Each Corsair PSU, like its Seasonic counterpart, is cooled by a 7-blade 120mm Sanyo Denki San Ace 120 fan (model number: 9S1212F404, rated speed: 2200 RPM). Such fans are high-quality products with individual balance correction and do not produce any unwanted sounds at work. All you can hear is the pure aerodynamic noise, irrespective of the fan’s speed.

About one fourth of the impeller is covered with a piece of transparent plastic to optimize air flows inside the PSU.

Notwithstanding the identical fans, the PSUs differ in noisiness because they differ in wattage. The speed regulation algorithm has remained the same since the Seasonic X Gold, though. The fan is mostly idle until a load of 150 watts (it may turn on and work for a while at below 400 RPM). Then, it rotates at a constant and low speed (less than 600 RPM) at loads up to 400 watts. And then it accelerates in a linear manner. The acceleration is so fast that the temperature of the PSU components lowers rather than stays at the same level.

The medium model is a perfect illustration of Seasonic’s fan regulation algorithm. The other two models have their peculiarities, though.

The highest-wattage model had its fan running at 1950 RPM by the 775-watt mark. Then the fan stopped to accelerate and the difference in temperature between the incoming and outgoing air began to increase again.

The junior model doesn’t have a long stretch of constant speed or a sudden acceleration at high loads. As a result, its fan speed at a load of 650 watts is the lowest among all the PSUs based on this platform we've tested so far: 1400 RPM instead of the usual 1500-1600 RPM.

Efficiency and Power Factor

Every PSU has a power factor of 0.98 to 0.99. That’s a high result.

The PSUs had the following efficiency at the reference loads of 20%, 50% and 100%:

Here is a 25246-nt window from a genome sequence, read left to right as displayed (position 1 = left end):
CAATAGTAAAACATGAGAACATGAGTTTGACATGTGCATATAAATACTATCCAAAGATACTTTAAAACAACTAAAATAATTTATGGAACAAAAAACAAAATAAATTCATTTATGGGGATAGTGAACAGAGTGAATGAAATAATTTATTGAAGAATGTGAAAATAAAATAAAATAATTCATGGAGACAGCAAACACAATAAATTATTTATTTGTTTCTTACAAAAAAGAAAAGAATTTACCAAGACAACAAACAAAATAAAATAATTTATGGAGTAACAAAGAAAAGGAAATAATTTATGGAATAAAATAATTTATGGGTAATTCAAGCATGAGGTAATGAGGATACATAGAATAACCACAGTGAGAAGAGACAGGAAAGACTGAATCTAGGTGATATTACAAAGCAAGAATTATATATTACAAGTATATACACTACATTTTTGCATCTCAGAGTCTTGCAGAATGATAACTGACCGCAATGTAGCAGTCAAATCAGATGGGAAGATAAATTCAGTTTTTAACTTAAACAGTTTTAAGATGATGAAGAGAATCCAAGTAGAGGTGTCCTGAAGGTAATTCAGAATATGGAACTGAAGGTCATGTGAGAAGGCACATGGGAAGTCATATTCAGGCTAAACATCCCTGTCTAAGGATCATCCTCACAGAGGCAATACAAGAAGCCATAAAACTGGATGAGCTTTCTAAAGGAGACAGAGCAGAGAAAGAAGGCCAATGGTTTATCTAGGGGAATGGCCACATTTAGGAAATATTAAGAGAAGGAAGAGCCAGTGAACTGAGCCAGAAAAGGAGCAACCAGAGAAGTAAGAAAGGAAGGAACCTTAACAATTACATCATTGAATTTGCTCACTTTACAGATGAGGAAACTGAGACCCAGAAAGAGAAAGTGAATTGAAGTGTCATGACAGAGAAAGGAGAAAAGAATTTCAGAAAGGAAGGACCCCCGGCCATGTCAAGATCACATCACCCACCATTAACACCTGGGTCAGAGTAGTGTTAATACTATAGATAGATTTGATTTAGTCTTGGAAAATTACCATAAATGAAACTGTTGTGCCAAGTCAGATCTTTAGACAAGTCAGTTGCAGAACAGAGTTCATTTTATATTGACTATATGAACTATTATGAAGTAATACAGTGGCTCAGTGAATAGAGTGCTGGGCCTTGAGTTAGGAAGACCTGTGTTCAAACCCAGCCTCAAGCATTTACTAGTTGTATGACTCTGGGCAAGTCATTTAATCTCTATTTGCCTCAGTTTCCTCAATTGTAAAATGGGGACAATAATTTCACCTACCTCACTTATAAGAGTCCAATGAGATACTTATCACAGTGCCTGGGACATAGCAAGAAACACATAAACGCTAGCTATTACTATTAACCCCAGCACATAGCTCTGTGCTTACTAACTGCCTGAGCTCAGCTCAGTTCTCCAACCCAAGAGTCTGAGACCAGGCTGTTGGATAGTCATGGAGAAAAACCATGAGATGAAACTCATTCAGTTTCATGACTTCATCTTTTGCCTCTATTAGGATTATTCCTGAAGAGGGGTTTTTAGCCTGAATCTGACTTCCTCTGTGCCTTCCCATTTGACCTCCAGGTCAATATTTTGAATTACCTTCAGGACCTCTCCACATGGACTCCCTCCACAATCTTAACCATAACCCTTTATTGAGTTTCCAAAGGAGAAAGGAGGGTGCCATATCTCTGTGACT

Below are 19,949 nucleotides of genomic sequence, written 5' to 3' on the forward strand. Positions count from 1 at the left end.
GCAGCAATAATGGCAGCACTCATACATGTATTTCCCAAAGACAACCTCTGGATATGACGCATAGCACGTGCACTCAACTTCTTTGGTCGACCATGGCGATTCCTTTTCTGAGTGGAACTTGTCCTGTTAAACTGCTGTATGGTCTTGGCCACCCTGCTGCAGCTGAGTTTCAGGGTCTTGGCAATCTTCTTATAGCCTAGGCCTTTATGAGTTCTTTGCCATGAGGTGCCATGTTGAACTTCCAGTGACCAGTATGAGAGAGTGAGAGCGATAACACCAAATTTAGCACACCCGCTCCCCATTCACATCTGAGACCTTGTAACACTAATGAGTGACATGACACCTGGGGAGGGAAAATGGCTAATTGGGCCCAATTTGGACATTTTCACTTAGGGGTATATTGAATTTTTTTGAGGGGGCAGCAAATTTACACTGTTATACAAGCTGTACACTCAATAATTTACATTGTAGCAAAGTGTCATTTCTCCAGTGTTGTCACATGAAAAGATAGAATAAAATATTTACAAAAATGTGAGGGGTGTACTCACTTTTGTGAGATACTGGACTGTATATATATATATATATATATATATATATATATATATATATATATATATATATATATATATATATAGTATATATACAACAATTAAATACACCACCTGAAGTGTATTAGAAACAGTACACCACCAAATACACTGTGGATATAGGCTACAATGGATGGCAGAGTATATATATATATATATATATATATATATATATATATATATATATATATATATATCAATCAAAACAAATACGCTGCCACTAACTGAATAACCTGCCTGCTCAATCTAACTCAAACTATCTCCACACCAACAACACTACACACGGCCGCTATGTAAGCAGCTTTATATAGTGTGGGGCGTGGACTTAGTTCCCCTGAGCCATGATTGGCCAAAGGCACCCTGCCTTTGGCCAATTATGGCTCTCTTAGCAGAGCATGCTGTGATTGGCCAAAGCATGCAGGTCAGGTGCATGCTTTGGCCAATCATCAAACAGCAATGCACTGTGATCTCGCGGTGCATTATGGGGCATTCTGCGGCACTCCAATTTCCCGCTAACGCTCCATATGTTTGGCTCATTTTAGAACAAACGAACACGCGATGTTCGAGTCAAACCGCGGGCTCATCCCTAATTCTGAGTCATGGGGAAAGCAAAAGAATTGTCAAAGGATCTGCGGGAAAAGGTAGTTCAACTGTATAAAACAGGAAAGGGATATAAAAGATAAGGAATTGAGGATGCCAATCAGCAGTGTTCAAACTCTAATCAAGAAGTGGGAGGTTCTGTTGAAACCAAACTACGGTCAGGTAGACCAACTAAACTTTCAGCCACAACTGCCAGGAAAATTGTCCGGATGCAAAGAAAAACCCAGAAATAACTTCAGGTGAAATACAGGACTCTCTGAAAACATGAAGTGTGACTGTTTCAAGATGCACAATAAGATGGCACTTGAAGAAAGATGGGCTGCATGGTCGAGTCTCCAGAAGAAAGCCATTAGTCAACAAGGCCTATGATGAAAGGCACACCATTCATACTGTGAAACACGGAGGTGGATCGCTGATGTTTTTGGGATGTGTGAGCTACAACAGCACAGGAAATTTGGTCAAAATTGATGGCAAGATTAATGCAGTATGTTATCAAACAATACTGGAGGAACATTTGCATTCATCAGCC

Thus, every PSU proved its compliance with the 80 PLUS Gold certification (87%, 90% and 87%).

Standby Source

The PSUs are similar in this test, so we only publish the senior model’s chart. As you can see, the standby source copes with its job, its voltage always being within 3% of the required level.


According to our tests, Corsair’s Gold-certified PSUs are basically the same as the well-known Seasonic X Gold series with but a few nuances in terms of technologies and usability.

From a technical standpoint, the Corsair PSUs deliver more stable voltages, but have lower compatibility with UPSes. As for usability, they come with a less handy (but larger) selection of cables and have simpler accessories.

With differences being so few and so small, price becomes the most important factor, and the Corsair PSUs are considerably cheaper than their Seasonic X Gold counterparts. You’ve got a chance to get a high-quality PSU for less money!

We'd like to note that the 650-watt model proved to be superior to its cousins in the UPS compatibility and voltage stability tests. Its fan regulation algorithm also seems to have been improved somewhat. We don’t know if it’s just some variation in product parameters or the AX650 is indeed somewhat better than the higher-wattage models of the same series due to some optimizations. The latter version is quite plausible because the AX650 is the most recent addition to the Professional Series Gold. The user manual of our AX750 doesn’t even mention the junior model of the series.